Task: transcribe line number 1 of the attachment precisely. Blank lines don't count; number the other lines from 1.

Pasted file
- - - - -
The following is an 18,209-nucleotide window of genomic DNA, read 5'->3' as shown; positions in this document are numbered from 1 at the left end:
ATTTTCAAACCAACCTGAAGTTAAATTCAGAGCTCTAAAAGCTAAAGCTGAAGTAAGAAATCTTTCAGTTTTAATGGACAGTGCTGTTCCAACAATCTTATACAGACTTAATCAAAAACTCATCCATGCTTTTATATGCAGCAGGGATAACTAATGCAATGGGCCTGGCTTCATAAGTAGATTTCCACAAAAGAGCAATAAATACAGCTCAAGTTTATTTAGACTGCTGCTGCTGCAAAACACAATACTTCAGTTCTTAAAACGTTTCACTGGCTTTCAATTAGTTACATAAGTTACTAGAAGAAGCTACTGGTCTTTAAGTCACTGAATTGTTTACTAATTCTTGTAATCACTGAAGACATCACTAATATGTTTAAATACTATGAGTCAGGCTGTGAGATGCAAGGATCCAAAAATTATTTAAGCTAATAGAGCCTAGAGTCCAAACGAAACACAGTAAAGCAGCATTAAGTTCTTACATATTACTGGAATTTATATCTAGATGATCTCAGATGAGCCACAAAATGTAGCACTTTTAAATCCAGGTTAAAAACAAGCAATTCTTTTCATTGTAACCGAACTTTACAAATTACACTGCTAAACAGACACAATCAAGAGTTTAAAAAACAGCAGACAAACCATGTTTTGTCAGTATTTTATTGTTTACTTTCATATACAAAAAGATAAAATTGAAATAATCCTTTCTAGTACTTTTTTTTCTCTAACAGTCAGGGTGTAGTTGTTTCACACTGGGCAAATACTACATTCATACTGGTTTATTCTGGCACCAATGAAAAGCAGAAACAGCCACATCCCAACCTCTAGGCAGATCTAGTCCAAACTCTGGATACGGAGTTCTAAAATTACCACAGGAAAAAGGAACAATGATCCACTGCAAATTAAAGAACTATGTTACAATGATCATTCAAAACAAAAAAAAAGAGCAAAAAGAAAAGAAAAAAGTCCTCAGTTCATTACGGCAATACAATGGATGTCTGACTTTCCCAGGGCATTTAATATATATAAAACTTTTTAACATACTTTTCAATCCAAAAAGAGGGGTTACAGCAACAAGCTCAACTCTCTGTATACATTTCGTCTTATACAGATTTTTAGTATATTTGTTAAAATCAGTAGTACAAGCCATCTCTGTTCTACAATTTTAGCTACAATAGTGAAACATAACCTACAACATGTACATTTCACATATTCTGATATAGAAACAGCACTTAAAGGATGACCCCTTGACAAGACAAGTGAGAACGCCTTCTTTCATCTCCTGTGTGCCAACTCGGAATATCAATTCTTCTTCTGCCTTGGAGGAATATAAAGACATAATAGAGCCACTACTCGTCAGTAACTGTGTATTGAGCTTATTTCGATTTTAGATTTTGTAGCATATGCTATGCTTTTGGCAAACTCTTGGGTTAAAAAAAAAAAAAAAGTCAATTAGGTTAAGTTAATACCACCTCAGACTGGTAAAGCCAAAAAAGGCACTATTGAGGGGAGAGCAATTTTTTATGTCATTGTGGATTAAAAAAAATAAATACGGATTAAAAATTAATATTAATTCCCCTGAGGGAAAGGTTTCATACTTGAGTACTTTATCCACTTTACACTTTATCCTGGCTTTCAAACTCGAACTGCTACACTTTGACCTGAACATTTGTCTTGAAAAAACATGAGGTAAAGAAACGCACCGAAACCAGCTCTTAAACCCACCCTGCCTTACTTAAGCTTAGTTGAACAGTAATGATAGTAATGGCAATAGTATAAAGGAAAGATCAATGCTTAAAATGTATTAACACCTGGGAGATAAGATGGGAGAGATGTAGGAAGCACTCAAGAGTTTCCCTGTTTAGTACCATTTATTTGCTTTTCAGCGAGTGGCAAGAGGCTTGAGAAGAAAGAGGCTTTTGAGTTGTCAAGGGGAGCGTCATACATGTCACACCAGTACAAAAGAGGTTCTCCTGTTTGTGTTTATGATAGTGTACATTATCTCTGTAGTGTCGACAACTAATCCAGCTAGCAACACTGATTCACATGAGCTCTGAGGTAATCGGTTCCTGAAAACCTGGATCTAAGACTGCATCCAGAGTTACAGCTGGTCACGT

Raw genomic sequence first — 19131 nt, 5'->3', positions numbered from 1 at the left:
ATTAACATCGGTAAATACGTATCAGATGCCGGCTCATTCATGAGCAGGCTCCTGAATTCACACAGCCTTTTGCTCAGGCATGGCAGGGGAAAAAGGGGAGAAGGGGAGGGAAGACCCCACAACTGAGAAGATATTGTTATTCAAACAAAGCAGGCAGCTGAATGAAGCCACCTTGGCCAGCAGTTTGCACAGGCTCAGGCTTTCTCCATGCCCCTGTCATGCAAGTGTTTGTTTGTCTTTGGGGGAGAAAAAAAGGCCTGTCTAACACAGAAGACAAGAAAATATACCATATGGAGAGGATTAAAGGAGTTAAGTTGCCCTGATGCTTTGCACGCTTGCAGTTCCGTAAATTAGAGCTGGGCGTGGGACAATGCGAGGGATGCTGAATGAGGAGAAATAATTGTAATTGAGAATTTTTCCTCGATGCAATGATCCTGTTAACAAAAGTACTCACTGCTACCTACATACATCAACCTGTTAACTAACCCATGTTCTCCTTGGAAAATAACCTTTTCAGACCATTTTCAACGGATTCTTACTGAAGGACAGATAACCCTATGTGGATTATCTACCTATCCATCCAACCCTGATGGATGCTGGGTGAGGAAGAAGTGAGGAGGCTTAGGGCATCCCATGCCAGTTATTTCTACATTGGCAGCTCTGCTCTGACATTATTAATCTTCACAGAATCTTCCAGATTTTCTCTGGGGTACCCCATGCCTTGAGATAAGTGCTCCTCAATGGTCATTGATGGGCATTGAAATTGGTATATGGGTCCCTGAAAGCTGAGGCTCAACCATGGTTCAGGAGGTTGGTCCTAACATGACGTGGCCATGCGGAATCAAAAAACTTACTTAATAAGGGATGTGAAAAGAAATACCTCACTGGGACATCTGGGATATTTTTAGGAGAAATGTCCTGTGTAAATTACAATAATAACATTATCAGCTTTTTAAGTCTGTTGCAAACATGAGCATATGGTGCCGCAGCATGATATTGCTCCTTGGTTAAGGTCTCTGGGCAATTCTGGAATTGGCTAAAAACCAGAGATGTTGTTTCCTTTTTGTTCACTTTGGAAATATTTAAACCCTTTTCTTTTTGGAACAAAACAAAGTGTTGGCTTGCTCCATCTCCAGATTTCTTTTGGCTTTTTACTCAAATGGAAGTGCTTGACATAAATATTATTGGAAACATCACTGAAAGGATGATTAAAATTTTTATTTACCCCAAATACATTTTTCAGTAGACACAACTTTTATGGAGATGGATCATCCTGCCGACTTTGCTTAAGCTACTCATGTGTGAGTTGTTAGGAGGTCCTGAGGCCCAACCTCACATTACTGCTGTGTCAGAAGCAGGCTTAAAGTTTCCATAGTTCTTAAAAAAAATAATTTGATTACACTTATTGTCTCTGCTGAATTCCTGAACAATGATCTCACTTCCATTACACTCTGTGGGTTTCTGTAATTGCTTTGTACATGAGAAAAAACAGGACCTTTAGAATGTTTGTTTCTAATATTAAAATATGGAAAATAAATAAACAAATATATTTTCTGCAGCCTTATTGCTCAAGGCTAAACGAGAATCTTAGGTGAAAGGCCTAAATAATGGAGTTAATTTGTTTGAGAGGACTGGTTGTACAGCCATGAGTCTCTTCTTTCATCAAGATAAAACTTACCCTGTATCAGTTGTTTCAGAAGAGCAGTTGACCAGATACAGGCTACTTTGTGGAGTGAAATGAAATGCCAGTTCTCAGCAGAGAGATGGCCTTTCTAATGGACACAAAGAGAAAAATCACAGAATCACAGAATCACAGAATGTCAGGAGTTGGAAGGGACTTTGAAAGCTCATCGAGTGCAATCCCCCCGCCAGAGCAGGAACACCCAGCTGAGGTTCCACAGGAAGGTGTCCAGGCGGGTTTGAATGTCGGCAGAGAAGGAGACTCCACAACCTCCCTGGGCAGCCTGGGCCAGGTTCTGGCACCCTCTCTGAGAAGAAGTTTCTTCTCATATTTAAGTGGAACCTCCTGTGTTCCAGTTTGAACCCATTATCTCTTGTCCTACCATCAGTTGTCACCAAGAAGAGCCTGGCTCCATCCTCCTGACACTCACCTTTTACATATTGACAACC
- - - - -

The following is an 18,209-nucleotide window of genomic DNA, read 5'->3' as shown; positions in this document are numbered from 1 at the left end: